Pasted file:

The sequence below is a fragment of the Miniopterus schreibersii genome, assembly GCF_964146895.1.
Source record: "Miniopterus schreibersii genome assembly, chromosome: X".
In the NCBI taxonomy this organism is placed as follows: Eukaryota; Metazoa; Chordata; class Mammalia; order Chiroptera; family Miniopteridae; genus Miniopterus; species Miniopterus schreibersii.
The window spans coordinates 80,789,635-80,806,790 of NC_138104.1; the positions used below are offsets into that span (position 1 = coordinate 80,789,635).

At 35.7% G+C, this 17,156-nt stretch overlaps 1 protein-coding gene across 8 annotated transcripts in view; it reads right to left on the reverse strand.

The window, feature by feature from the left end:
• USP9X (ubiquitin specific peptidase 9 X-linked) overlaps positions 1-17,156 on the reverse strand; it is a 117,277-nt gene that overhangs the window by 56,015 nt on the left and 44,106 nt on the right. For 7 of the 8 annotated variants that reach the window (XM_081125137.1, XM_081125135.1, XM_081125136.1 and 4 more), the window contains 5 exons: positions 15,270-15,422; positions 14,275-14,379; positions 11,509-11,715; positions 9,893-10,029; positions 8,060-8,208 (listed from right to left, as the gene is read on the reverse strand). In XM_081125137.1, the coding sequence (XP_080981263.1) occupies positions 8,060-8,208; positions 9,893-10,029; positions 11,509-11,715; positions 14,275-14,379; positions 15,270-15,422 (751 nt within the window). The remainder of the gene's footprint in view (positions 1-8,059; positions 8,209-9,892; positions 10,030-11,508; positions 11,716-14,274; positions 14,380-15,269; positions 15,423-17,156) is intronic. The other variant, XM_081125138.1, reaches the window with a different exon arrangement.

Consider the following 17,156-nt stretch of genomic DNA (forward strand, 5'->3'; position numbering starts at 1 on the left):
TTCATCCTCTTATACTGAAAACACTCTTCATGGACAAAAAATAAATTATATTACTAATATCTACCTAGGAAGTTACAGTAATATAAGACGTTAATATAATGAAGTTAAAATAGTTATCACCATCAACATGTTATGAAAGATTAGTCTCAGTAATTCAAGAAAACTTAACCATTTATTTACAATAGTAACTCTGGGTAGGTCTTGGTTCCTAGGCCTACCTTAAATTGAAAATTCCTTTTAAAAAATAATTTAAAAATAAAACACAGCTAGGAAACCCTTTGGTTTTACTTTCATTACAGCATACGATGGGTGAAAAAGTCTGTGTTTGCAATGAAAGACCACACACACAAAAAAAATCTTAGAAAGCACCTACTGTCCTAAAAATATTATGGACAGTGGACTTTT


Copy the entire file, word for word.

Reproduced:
The sequence below is a fragment of the Miniopterus schreibersii genome, assembly GCF_964146895.1.
Source record: "Miniopterus schreibersii genome assembly, chromosome: X".
In the NCBI taxonomy this organism is placed as follows: Eukaryota; Metazoa; Chordata; class Mammalia; order Chiroptera; family Miniopteridae; genus Miniopterus; species Miniopterus schreibersii.
The window spans coordinates 80,789,635-80,806,790 of NC_138104.1; the positions used below are offsets into that span (position 1 = coordinate 80,789,635).

At 35.7% G+C, this 17,156-nt stretch overlaps 1 protein-coding gene across 8 annotated transcripts in view; it reads right to left on the reverse strand.

The window, feature by feature from the left end:
• USP9X (ubiquitin specific peptidase 9 X-linked) overlaps positions 1-17,156 on the reverse strand; it is a 117,277-nt gene that overhangs the window by 56,015 nt on the left and 44,106 nt on the right. For 7 of the 8 annotated variants that reach the window (XM_081125137.1, XM_081125135.1, XM_081125136.1 and 4 more), the window contains 5 exons: positions 15,270-15,422; positions 14,275-14,379; positions 11,509-11,715; positions 9,893-10,029; positions 8,060-8,208 (listed from right to left, as the gene is read on the reverse strand). In XM_081125137.1, the coding sequence (XP_080981263.1) occupies positions 8,060-8,208; positions 9,893-10,029; positions 11,509-11,715; positions 14,275-14,379; positions 15,270-15,422 (751 nt within the window). The remainder of the gene's footprint in view (positions 1-8,059; positions 8,209-9,892; positions 10,030-11,508; positions 11,716-14,274; positions 14,380-15,269; positions 15,423-17,156) is intronic. The other variant, XM_081125138.1, reaches the window with a different exon arrangement.

Consider the following 17,156-nt stretch of genomic DNA (forward strand, 5'->3'; position numbering starts at 1 on the left):
TTCATCCTCTTATACTGAAAACACTCTTCATGGACAAAAAATAAATTATATTACTAATATCTACCTAGGAAGTTACAGTAATATAAGACGTTAATATAATGAAGTTAAAATAGTTATCACCATCAACATGTTATGAAAGATTAGTCTCAGTAATTCAAGAAAACTTAACCATTTATTTACAATAGTAACTCTGGGTAGGTCTTGGTTCCTAGGCCTACCTTAAATTGAAAATTCCTTTTAAAAAATAATTTAAAAATAAAACACAGCTAGGAAACCCTTTGGTTTTACTTTCATTACAGCATACGATGGGTGAAAAAGTCTGTGTTTGCAATGAAAGACCACACACACAAAAAAAATCTTAGAAAGCACCTACTGTCCTAAAAATATTATGGACAGTGGACTTTT